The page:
HMT Empire Windrush sailed into Tilbury Docks in 1948, filled with immigrants from the Caribbean who had put their faith in the British government. Those on board the Windrush, and many other ships like it, were responding to Britain’s cries for labour, needed to help rebuild the country after the devastation of World War II, and trusting that in exchange, the government would honour its promise to give them a home in the UK. This was a promise that every government remembered – until David Cameron’s. Under his premiership, the Home Office introduced the ‘hostile environment’, a policy targeting illegal migrants, but a policy that too often caught innocent people in its dragnet.
Foremost among these innocents were the Windrush generation. Freedom to travel across the Commonwealth had meant that most adults received entry into the UK without any formal documentation, while children, in that less fearful age, entered on their parents’ passports alone. The faith placed in the British government was shattered by the hostile environment, which forced individuals to prove their right to remain in the UK – evidence that many were unable to provide – or otherwise face detention and deportation to the countries of their birth. Consequently, thousands of British and Commonwealth citizens, lawfully resident here, were illegally forced into detention or sent to countries they knew little of, and expected to build new lives there.
Once this scandal was uncovered, public outrage forced the government into a u-turn, promising to compensate the Windrush generation for the harm inflicted on them, and so launched the Windrush Compensation Scheme in 2019. According to the Home Office’s own records, thousands are eligible for compensation under the scheme, yet only a small percentage have come forward, with fewer than 900 people having received compensation by the end of August this year.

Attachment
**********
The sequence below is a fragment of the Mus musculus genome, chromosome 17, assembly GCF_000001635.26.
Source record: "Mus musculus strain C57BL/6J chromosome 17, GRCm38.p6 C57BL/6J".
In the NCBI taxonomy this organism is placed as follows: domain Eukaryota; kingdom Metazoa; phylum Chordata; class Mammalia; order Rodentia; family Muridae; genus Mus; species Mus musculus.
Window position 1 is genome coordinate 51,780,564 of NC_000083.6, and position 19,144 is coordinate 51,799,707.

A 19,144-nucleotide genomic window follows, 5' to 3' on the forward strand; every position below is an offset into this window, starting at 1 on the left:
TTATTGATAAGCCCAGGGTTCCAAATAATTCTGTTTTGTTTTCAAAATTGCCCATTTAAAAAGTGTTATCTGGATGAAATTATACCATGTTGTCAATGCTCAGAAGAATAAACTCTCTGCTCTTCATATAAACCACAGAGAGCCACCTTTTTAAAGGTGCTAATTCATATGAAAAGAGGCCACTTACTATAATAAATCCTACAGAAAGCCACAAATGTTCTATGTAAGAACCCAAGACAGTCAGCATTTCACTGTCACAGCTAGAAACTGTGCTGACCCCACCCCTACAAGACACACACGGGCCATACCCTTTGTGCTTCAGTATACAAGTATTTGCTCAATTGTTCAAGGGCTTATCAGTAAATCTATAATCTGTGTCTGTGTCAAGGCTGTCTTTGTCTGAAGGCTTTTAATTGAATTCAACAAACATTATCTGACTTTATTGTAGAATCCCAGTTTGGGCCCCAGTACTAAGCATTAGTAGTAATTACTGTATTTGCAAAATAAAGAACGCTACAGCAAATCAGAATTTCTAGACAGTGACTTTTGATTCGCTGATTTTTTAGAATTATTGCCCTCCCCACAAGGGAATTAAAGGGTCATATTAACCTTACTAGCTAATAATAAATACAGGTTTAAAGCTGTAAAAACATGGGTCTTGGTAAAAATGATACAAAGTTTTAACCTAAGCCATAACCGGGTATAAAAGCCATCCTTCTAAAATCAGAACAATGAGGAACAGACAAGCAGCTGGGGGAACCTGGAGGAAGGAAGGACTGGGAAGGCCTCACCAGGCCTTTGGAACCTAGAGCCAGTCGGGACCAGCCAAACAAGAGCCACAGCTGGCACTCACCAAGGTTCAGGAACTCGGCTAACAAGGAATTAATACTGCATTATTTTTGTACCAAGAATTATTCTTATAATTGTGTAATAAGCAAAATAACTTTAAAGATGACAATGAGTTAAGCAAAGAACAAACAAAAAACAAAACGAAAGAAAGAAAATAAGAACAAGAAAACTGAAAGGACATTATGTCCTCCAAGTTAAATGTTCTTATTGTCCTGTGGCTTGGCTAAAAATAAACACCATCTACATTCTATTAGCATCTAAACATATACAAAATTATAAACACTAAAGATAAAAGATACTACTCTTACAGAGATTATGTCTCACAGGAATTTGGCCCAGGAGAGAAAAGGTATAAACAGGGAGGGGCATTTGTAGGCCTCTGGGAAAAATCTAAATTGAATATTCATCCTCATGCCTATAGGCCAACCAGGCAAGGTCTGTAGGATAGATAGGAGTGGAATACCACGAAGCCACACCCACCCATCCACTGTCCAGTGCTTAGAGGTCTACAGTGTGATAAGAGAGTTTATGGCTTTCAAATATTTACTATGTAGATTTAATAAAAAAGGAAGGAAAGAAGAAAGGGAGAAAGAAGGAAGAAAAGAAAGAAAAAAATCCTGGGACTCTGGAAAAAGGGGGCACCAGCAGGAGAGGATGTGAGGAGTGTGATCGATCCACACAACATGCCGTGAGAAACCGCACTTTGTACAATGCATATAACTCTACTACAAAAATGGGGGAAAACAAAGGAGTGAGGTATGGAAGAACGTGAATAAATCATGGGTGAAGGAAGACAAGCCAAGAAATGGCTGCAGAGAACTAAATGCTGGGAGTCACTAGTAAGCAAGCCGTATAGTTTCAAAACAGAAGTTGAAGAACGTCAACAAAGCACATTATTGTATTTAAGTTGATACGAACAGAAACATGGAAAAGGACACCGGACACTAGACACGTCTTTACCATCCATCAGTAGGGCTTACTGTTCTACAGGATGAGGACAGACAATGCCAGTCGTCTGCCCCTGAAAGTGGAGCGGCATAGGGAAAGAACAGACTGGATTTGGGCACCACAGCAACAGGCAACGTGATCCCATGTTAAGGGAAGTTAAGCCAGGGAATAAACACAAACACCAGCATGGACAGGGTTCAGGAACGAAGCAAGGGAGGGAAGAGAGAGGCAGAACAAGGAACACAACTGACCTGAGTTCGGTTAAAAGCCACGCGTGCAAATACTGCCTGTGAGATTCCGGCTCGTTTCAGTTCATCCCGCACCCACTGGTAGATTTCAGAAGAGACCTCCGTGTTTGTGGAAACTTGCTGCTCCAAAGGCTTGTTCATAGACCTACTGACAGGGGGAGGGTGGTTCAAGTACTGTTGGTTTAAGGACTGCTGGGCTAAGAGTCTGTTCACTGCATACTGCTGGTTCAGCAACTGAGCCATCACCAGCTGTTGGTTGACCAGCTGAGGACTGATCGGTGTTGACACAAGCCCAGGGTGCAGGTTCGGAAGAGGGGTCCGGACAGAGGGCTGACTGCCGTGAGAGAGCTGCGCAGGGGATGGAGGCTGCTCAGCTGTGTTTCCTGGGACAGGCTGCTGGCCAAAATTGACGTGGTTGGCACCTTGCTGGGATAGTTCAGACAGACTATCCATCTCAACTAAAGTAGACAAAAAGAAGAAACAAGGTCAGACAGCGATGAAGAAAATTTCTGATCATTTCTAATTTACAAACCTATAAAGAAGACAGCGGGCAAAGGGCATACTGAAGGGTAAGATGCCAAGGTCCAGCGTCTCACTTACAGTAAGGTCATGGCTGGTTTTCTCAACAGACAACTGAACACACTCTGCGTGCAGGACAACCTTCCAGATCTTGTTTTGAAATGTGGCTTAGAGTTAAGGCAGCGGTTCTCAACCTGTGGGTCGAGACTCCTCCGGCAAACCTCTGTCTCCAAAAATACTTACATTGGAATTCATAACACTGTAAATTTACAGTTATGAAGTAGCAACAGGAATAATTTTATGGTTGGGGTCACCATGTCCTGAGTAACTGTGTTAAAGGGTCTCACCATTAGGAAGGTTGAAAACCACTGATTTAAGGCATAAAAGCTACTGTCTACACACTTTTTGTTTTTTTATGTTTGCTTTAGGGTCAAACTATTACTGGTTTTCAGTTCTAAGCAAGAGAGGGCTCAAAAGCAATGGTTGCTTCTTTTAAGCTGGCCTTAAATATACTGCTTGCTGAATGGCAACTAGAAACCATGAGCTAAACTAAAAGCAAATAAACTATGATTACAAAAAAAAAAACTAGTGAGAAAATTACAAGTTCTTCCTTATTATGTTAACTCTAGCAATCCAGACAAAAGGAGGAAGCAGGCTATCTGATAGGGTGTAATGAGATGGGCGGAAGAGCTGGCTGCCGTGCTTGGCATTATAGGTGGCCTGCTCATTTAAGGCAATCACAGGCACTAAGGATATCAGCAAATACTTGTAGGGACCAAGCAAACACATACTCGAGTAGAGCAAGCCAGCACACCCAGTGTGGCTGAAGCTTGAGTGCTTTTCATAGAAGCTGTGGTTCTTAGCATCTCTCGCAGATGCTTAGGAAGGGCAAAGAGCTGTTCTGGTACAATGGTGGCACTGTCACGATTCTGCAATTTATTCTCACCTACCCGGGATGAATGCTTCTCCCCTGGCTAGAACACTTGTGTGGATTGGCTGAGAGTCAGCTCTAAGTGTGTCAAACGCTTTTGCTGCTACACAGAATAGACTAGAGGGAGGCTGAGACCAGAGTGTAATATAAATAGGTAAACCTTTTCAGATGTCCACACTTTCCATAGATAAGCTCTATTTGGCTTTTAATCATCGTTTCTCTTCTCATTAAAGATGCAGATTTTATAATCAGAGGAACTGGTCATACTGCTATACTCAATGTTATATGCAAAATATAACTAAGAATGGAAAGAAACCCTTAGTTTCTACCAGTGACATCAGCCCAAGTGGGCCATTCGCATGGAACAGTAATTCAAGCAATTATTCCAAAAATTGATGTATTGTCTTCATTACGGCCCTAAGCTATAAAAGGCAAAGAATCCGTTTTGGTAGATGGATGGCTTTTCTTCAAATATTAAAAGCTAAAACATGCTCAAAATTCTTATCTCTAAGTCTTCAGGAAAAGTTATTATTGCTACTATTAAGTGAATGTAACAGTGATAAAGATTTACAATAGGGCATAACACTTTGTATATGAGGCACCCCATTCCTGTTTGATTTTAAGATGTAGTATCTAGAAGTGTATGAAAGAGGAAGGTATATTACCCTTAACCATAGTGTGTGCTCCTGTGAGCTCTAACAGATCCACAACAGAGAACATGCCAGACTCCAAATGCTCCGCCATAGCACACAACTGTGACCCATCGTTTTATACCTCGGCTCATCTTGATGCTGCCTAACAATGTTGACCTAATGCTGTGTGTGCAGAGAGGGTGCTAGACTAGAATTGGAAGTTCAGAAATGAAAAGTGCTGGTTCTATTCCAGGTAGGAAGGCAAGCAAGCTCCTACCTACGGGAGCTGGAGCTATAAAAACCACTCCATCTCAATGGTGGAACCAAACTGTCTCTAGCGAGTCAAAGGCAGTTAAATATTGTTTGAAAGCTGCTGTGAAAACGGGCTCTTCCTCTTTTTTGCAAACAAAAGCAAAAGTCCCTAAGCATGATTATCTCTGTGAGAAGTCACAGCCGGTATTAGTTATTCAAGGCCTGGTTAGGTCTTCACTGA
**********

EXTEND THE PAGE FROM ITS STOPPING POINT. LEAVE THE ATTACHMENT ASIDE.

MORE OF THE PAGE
As JUSTICE’S report, Reforming the Windrush Compensation Scheme, shows, the driving force behind this reluctance is a lack of trust. Rather than having confidence that the government genuinely intends to try and recompense them for the pain and suffering its malignance has caused, people are fearful that in applying, they will put their ‘heads above the parapet’, exposing them to the risk of detention and deportation. In part, as JUSTICE point out, this is because, rather than be operationally independent, the scheme is run by the Home Office, an institution that minorities already ‘fear and mistrust’, with one victim telling the Working Group that the Home Office being the ‘administer of justice to right its own wrong puts the victims at risk of being open to more harm’.
Given the culture that still pervades the Home Office, there is little to suggest that the claimants are wrong to take this view. The compensation scheme looks more like the government going through the motions than genuinely trying to correct its mistakes. Rather than treating claimants fairly and with respect, Alexandra Ankrah, the former Head of the Windrush Compensation Policy described ‘clear evidence of racism within the Civil Service staff’, who had an ‘absence of genuine empathy and a lack of focus on righting wrongs’. In much the same vein, communication with claimants has been patchy, with most claims taking over a year to process, and with the Home Office frequently making requests for information that has already been provided, thus serving to further ‘undermine trust in the Scheme’ and reminding claimants of the ‘failings which led to the…scandal in first place’.